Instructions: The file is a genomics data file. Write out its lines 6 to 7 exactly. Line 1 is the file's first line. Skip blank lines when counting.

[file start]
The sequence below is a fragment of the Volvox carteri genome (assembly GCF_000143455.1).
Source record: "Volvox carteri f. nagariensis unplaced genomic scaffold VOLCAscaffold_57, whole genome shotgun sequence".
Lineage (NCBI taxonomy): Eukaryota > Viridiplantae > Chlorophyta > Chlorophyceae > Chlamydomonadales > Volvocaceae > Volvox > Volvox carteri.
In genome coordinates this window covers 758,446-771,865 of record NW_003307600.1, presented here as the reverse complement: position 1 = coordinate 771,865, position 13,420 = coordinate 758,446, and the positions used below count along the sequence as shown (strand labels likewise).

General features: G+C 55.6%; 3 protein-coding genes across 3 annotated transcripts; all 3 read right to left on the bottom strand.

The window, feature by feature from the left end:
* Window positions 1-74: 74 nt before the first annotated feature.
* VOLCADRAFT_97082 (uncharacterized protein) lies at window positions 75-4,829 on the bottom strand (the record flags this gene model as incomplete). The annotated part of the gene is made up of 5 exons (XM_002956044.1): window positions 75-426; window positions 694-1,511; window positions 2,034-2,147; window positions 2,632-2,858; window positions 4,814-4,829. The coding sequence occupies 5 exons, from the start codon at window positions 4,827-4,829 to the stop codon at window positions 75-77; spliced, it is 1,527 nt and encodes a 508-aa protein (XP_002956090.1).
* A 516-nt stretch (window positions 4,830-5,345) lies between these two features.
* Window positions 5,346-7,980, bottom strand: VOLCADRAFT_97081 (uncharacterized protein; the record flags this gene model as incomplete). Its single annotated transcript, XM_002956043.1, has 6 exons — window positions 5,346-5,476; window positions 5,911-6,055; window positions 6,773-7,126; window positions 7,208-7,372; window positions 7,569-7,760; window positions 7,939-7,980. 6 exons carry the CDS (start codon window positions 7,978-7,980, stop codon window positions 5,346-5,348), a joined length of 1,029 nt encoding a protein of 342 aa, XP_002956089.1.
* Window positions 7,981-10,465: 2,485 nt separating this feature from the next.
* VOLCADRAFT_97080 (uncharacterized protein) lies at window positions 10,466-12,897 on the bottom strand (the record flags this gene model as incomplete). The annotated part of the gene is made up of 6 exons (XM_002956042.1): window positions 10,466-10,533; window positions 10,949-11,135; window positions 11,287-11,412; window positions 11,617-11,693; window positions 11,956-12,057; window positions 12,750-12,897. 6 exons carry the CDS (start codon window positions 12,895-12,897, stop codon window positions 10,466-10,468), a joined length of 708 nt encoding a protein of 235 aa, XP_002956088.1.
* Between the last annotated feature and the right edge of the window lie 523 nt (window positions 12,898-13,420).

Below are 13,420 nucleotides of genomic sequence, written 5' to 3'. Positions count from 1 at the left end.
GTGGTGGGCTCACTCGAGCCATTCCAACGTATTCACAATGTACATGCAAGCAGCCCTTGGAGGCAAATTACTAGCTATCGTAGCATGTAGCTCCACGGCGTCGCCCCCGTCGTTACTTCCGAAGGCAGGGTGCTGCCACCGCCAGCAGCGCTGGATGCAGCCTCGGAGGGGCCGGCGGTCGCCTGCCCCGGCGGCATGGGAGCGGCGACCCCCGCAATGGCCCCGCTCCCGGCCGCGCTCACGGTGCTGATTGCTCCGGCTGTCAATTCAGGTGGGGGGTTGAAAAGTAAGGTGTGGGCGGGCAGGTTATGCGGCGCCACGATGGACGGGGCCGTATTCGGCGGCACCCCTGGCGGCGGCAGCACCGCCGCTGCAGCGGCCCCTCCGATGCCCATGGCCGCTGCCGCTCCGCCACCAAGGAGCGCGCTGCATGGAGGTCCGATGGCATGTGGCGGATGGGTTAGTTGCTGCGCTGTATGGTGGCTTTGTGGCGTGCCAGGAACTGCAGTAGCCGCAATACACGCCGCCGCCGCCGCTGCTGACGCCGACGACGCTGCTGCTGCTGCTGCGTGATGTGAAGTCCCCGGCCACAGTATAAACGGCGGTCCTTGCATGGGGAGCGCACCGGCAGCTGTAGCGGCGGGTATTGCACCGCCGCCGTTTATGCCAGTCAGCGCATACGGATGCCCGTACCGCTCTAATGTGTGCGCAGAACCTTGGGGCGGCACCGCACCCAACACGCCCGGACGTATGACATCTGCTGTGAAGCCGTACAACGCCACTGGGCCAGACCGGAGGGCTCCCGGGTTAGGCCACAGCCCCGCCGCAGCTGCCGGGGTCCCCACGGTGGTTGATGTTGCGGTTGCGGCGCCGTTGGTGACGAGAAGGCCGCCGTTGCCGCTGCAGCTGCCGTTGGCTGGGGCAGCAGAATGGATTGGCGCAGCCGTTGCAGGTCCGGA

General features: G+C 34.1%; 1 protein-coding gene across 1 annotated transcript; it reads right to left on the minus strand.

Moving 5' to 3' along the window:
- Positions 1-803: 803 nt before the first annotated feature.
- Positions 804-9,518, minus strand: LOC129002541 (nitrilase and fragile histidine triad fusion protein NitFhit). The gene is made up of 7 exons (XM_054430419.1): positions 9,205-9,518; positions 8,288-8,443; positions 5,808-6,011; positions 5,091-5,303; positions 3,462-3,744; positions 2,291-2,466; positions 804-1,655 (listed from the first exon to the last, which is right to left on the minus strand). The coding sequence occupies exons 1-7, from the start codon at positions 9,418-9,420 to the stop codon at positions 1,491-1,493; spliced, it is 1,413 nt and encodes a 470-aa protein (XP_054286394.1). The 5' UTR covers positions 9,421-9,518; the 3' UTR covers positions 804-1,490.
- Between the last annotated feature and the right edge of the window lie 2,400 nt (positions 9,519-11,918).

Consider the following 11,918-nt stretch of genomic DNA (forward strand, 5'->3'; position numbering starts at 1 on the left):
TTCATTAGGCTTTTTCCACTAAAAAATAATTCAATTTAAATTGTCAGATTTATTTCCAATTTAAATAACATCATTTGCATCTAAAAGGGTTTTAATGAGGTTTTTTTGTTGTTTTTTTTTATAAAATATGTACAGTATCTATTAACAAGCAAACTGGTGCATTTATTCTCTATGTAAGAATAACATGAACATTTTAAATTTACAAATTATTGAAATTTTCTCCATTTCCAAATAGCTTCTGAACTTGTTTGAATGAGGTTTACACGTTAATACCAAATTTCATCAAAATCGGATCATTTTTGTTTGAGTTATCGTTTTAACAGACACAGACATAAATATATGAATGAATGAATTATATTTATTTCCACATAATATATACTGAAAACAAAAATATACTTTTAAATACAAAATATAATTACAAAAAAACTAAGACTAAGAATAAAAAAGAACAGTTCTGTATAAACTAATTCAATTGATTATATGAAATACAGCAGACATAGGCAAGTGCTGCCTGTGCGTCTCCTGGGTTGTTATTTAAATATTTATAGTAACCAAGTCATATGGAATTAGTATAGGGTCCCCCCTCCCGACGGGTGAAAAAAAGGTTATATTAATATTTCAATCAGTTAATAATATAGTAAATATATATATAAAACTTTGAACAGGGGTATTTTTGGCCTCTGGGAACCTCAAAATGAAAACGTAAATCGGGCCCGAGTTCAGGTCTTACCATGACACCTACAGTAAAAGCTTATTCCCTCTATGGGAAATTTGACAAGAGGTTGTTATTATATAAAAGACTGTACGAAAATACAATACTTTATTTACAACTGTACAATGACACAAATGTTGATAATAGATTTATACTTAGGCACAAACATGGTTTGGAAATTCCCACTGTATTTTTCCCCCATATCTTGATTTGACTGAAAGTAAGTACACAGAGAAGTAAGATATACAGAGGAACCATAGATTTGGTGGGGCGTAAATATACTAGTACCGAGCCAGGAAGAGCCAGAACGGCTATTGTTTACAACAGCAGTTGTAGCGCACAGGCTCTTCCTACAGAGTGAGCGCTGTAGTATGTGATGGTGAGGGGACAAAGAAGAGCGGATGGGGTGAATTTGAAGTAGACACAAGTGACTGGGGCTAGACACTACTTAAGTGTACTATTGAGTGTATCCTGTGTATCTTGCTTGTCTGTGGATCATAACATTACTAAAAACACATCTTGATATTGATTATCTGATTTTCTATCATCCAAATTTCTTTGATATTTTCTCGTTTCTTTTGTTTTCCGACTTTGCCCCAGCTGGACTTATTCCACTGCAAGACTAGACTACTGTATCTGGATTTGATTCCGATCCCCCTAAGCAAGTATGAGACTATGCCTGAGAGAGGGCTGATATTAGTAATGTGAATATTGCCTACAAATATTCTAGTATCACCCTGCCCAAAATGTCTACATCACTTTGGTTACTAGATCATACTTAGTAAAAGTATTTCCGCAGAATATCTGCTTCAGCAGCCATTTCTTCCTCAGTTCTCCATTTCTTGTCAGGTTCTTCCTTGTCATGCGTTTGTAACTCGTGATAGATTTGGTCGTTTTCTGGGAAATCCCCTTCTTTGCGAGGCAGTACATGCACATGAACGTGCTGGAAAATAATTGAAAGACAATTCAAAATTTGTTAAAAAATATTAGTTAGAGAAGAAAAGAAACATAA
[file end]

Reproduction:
The window, feature by feature from the left end:
* Window positions 1-74: 74 nt before the first annotated feature.